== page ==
Mach Wave Elimination
A new method for quieting high-speed jets
(U.S. Patents 5590520 and 5916127)










HELIUM-AIR simulation of hot jets.

The noise emitted by fully-turbulent, perfectly-expanded free jets depends on three main factors:

  1. Jet velocity (U) : the overall acoustic power goes as Un, where n ranges from 6-8 for subsonic jets and approaches 3 for very-high-speed jets.  The value of U also affects the nature of jet noise emitted in the downstream direction.  At low speeds, this noise comes from moving quadrupoles; at high speeds, Mach wave emission becomes dominant.
  2. Jet Mach number (M):  at fixed U, increasing M decreases the jet spreading rate, thus elongates the noise-source region. This is primarily a compressibility effect, not a density effect. A jet at U=700 m/s and M=2 is noisier than a jet at U=700 m/s and M=1.5.
  3. Jet density (r) : the jet-to-ambient density ratio affects modestly the jet growth rate.

In large facilities with big budgets (typically industry or goverment) hot jets are used to replicate the exhaust conditions of jet engines.  In a small-scale university setup, this is a very expensive proposition fraught with safety concerns.  An inexpensive--and much safer--alternative is the use of helium-air mixtures to match exactly the velocity and Mach number, and match approximately the density, of hot jets.  Here is how this is done:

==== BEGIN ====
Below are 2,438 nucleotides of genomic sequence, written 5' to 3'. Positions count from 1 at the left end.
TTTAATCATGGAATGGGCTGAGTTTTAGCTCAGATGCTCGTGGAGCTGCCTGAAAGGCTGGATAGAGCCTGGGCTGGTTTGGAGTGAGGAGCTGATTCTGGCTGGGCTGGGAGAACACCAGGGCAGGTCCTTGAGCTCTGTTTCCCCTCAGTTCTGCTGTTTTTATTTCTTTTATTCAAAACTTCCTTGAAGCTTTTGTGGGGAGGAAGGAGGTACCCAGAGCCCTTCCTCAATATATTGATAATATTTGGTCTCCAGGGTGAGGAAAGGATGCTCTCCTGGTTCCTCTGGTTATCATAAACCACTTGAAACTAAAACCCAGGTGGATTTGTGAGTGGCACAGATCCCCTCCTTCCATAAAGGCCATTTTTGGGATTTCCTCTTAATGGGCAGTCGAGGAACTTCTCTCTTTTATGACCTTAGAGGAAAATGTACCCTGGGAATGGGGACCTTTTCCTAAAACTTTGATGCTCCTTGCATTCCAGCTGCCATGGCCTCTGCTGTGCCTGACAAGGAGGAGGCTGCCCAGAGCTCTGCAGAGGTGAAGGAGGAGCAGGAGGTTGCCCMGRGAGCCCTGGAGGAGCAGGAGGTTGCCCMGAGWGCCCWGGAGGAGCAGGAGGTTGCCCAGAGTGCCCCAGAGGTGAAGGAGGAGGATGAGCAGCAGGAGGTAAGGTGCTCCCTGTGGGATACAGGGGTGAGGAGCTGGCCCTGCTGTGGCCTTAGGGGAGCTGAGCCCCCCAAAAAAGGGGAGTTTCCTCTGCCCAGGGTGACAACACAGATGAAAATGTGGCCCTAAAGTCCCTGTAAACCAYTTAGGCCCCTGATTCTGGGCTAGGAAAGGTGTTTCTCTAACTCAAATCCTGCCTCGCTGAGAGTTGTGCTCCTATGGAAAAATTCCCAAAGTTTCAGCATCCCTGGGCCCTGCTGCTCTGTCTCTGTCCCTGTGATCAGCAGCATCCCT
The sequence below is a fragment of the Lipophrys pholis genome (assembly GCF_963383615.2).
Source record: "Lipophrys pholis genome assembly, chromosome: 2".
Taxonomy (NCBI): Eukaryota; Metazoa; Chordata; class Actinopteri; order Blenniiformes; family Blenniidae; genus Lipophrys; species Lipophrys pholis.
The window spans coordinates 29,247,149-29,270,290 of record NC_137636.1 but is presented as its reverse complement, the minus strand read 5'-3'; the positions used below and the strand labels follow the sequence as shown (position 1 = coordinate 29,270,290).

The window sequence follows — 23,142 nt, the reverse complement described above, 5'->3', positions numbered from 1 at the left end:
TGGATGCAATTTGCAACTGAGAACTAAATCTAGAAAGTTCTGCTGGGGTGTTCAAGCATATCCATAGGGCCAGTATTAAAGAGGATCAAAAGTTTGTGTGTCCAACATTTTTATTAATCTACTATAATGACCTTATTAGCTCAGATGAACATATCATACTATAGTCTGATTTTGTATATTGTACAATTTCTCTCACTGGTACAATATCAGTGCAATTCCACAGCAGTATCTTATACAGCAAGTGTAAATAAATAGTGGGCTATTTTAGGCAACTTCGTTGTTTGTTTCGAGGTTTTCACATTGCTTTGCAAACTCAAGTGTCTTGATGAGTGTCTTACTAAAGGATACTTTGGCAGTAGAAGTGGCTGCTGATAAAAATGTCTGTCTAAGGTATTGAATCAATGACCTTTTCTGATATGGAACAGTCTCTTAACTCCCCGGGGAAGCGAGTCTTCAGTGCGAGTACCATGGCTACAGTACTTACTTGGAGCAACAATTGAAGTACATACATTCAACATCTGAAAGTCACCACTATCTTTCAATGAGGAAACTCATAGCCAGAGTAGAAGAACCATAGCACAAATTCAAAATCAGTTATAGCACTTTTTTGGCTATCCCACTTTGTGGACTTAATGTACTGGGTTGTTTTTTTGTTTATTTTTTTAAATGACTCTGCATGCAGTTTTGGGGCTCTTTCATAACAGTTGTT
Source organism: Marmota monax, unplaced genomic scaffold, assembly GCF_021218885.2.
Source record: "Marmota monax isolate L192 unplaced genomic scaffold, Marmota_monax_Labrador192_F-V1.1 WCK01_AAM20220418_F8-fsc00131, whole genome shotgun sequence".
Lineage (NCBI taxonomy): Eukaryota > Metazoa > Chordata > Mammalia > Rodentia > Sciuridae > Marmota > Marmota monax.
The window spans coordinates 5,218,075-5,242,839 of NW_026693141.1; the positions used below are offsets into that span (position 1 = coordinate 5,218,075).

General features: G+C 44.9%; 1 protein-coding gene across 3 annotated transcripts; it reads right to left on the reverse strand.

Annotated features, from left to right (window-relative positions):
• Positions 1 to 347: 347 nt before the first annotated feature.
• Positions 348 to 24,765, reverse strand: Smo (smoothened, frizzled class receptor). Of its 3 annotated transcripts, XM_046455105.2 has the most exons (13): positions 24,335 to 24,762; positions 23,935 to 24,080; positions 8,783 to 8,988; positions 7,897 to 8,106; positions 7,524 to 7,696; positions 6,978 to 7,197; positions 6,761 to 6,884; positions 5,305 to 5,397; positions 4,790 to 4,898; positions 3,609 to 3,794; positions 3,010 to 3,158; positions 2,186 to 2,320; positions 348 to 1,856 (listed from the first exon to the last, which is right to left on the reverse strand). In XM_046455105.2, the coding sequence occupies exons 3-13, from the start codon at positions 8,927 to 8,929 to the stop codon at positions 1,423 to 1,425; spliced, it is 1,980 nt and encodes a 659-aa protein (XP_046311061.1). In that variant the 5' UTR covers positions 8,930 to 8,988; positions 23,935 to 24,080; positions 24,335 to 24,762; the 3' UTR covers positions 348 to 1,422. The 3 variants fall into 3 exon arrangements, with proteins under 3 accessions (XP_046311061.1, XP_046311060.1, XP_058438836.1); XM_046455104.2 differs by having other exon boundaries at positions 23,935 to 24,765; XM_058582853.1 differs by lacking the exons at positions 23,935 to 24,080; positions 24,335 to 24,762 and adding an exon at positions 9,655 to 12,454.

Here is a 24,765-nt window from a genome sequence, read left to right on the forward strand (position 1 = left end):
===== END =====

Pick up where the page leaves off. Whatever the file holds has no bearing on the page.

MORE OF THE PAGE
Matching the Mach number (M) 
This is very easy.  One simply uses a nozzle with the same design Mach number as the hot jet and subjects the nozzle to a pressure ratio that gives the desired exit Mach number.


Matching the velocity (U)
The velocity is
U= M a=M (
where a is the speed of sound,
g is the ratio of specific heats, R is the gas constant, and T is the static temperature of the jet. In the hot air jet, the velocity is high because the temperature is high:
U= M a=M (
In the cold helium-air mixture (total temperature has room value), we achieve exactly the same speed of sound, and hence jet velocity, by increasing
U= M a=M (

Matching (approximately) the density (r)
The density is
r = p/(RT)=gp/a2
where p is the pressure at the jet exit (equal to ambient pressure for pressure-matched jets).  Recall that the speed of sound a is matched exactly, therefore

rmix / rair= gmix / gair

so there is a slight mismatch in density due to the higher g of the helium-air mixture. Typical value of this mismatch is 10%.

Example:  Simulation of a jet with M=1.5 and U=700 m/s


Gas constant: R = 287 J/(Kg oK)
Ratio of specific heats:
g = 1.4
Total temperature: T0=786 oK (=1414 oR=954 oF)
Mach number: M=1.5
Static temperature: T=542 oK (=976 oR=515 oF)
Speed of sound: a=(
gRT)1/2=467 m/s (=1531 ft/s)
Jet velocity: U=Ma=700 m/s  (=2296 ft/s)
Jet density*:
r=p/(RT)=101325/(287*542)=0.651 kg/m3



Mixture of 26.4% helium and 73.6% air (by mass).

Gas constant: R = 760 J/(Kg oK)
Ratio of specific heats:
g = 1.563
Total temperature: T0=300 oK (room temperature)
Mach number: M=1.5
Static temperature: T=184 oK
Speed of sound: a=(
gRT)1/2=467 m/s (=1531 ft/s)
Jet velocity: U=Ma=700 m/s  (=2296 ft/s)
Jet density*:
r=p/(RT)=101325/(760*184)=0.724 kg/m3 (11% higher than density of hot jet)


* Jet exit pressure is ambient at sea level

The proof is the pudding... See comparison of noise spectra.